by YES! Staff

US News: Krispy Kreme ‘might not survive 2009’

“The donuts might be good, but Krispy Kreme overestimated Americans’ appetite — and that’s saying something,” Rick Newman of US News and World Report wrote in a Feb. 6 article entitled, “15 Companies that might not survive 2009.” Newman attributed the donut chain’s decline to overexpansion in the 1990s and its decision to carry a significant amount of debt. Krispy Kreme, a Winston-Salem institution that began selling donuts out of its bakery in Old Salem in 1937, hasn’t earned an operating profit in three years, the report stated. In 2000, Krispy Kreme held an initial public offering of common stock at $16.75 a share. On Feb. 12, Krispy Kreme stock was trading at $1.20 a share. Krispy Kreme, which has almost 4,000 employees — 490 of them in the Triad, could suffer the same fate as other wellknown retail brands like Circuit City and Linens ‘n’ Things, which both filed for bankruptcy in 2008, Newman said. Moody’s Investors Service is predicting the default rate on corporate bonds,an indicator of bankruptcy filings, will be three times higher in 2009 than in 2008, and 15 times higher than in 2007. — KTB

Our contracting state

North Carolina magazine Signature is ceasing publication after only 10 issues. Some of the editorial staff will join sister magazine, Our State, which also laid off several employees. Signature was marketed toward women under 40, especially the “affluent, educated, and confident.” Our State has been around for 75 years and attracts readers mostly over the age of 40. You may have found both in the waiting room at the dentist’s. Now you will find only one. The glossy monthly magazines are sustained by paid subscriptions, as well as specialty advertising. In its two years of publication, Signature had a paid circulation of 20,000. Our State has a paid circulation of 148,000. Elizabeth Hudson, former editor of Signature, will take over Our State and plans to incorporate elements of the other magazine. Both were published out of an office in Greensboro on Green Valley Road. — GL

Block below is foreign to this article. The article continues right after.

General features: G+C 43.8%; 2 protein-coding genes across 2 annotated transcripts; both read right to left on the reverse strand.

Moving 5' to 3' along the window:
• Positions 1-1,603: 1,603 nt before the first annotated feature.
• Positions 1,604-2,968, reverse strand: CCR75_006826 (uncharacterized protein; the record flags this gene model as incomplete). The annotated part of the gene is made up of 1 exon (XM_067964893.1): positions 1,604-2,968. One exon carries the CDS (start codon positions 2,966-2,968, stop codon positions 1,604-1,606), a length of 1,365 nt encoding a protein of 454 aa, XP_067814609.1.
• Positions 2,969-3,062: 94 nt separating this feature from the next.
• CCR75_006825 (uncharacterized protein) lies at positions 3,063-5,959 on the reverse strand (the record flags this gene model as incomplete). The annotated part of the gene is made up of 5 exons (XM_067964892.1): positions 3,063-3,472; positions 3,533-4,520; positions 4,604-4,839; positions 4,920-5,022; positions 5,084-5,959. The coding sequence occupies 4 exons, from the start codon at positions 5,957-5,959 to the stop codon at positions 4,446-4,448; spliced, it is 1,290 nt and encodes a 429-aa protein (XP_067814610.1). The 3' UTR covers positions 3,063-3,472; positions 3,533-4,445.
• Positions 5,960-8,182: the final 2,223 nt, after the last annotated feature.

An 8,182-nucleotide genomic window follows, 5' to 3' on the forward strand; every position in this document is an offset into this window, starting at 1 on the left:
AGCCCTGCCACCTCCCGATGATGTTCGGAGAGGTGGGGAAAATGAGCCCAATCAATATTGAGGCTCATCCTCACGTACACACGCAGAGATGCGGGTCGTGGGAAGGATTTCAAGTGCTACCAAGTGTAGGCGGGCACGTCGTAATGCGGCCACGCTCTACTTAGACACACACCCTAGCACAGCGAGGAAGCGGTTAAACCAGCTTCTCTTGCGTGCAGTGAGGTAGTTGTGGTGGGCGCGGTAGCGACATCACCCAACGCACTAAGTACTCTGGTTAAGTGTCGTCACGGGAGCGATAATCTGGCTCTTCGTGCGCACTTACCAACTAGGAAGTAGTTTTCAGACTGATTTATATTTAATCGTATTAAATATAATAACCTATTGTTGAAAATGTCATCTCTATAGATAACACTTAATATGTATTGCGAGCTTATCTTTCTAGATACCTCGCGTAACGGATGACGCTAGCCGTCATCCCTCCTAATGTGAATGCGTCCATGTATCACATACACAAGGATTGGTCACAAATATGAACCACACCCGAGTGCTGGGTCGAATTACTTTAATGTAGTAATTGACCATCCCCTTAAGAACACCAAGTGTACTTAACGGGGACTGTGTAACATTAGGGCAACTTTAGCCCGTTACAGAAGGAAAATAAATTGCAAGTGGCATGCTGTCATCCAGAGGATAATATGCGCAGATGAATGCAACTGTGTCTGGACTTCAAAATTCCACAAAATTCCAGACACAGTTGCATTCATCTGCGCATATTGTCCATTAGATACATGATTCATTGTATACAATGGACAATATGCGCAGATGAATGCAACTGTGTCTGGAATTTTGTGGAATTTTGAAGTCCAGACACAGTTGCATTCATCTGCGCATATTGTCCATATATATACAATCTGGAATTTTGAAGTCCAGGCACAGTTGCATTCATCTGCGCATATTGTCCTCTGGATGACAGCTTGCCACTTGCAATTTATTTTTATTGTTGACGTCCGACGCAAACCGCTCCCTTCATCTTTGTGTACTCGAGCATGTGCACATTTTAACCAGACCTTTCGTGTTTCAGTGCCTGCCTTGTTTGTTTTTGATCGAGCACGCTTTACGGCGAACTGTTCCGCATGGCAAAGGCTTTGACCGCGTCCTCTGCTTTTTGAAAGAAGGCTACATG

Undue diligence

Our friends at the Phoenix New Times took advantage of last week’s NBA All-Star Game, which took place in the city, by running a long-form piece on a possible “tattoo cap” in the league, to be enforced by Commissioner David Stern in the 2011 season. “In February 2008, the NBA announced it would push for a ‘tattoo cap’ on players when its collective bargaining agreement expires at the end of the 2011 season,” wrote Niki D’Andrea. “‘We feel it is important that our players not scare the bejesus out of affluent demographic groups with gangsta-style tattoos,’ NBA Commissioner David Stern told” The only problem is that the Fox story was a hoax, pulled from the blog of author Con Chapman, who runs the Gerbil Sports Network. To D’Andrea’s credit, she compiled an excellent history of tattoos in the league and even got players Amar’e Stoudemire, Jason Richardson, Matt Barnes and Shaquille O’Neal to go on the record. Still, though… she got punk’d pretty good. — BC